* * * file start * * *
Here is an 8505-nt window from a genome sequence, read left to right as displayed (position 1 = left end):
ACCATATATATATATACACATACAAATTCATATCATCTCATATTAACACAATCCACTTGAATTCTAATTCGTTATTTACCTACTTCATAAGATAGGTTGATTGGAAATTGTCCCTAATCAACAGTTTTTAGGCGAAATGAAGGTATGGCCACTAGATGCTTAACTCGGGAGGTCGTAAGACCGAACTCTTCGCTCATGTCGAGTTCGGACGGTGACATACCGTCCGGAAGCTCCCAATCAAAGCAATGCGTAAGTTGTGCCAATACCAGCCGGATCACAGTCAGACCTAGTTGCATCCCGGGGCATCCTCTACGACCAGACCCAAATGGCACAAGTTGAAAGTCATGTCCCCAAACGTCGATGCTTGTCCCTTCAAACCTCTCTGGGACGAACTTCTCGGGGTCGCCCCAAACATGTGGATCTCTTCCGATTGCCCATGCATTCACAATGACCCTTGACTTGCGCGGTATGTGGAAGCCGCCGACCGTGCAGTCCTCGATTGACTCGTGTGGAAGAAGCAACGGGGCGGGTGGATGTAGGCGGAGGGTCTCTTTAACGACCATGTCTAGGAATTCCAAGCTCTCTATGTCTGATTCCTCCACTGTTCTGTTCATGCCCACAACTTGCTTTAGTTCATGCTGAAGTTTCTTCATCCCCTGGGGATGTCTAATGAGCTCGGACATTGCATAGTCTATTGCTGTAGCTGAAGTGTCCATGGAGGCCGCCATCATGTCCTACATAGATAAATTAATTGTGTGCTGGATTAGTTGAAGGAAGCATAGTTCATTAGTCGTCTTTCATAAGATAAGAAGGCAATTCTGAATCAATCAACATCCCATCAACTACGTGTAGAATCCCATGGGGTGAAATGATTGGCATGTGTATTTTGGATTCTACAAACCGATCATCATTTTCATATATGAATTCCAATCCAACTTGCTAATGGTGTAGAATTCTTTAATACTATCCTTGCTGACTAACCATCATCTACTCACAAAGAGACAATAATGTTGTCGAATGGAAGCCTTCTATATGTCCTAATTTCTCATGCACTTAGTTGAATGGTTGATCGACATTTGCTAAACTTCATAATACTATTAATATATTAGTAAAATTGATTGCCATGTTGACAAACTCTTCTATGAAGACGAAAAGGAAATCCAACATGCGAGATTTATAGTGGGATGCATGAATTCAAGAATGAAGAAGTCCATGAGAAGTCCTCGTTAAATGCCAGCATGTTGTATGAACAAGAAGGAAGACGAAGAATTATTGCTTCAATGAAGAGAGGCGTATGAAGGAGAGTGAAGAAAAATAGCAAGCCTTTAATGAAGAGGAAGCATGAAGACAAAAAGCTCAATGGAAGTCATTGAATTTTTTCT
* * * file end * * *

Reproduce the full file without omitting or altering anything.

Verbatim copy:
Here is an 8505-nt window from a genome sequence, read left to right as displayed (position 1 = left end):
ACCATATATATATATACACATACAAATTCATATCATCTCATATTAACACAATCCACTTGAATTCTAATTCGTTATTTACCTACTTCATAAGATAGGTTGATTGGAAATTGTCCCTAATCAACAGTTTTTAGGCGAAATGAAGGTATGGCCACTAGATGCTTAACTCGGGAGGTCGTAAGACCGAACTCTTCGCTCATGTCGAGTTCGGACGGTGACATACCGTCCGGAAGCTCCCAATCAAAGCAATGCGTAAGTTGTGCCAATACCAGCCGGATCACAGTCAGACCTAGTTGCATCCCGGGGCATCCTCTACGACCAGACCCAAATGGCACAAGTTGAAAGTCATGTCCCCAAACGTCGATGCTTGTCCCTTCAAACCTCTCTGGGACGAACTTCTCGGGGTCGCCCCAAACATGTGGATCTCTTCCGATTGCCCATGCATTCACAATGACCCTTGACTTGCGCGGTATGTGGAAGCCGCCGACCGTGCAGTCCTCGATTGACTCGTGTGGAAGAAGCAACGGGGCGGGTGGATGTAGGCGGAGGGTCTCTTTAACGACCATGTCTAGGAATTCCAAGCTCTCTATGTCTGATTCCTCCACTGTTCTGTTCATGCCCACAACTTGCTTTAGTTCATGCTGAAGTTTCTTCATCCCCTGGGGATGTCTAATGAGCTCGGACATTGCATAGTCTATTGCTGTAGCTGAAGTGTCCATGGAGGCCGCCATCATGTCCTACATAGATAAATTAATTGTGTGCTGGATTAGTTGAAGGAAGCATAGTTCATTAGTCGTCTTTCATAAGATAAGAAGGCAATTCTGAATCAATCAACATCCCATCAACTACGTGTAGAATCCCATGGGGTGAAATGATTGGCATGTGTATTTTGGATTCTACAAACCGATCATCATTTTCATATATGAATTCCAATCCAACTTGCTAATGGTGTAGAATTCTTTAATACTATCCTTGCTGACTAACCATCATCTACTCACAAAGAGACAATAATGTTGTCGAATGGAAGCCTTCTATATGTCCTAATTTCTCATGCACTTAGTTGAATGGTTGATCGACATTTGCTAAACTTCATAATACTATTAATATATTAGTAAAATTGATTGCCATGTTGACAAACTCTTCTATGAAGACGAAAAGGAAATCCAACATGCGAGATTTATAGTGGGATGCATGAATTCAAGAATGAAGAAGTCCATGAGAAGTCCTCGTTAAATGCCAGCATGTTGTATGAACAAGAAGGAAGACGAAGAATTATTGCTTCAATGAAGAGAGGCGTATGAAGGAGAGTGAAGAAAAATAGCAAGCCTTTAATGAAGAGGAAGCATGAAGACAAAAAGCTCAATGGAAGTCATTGAATTTTTTCT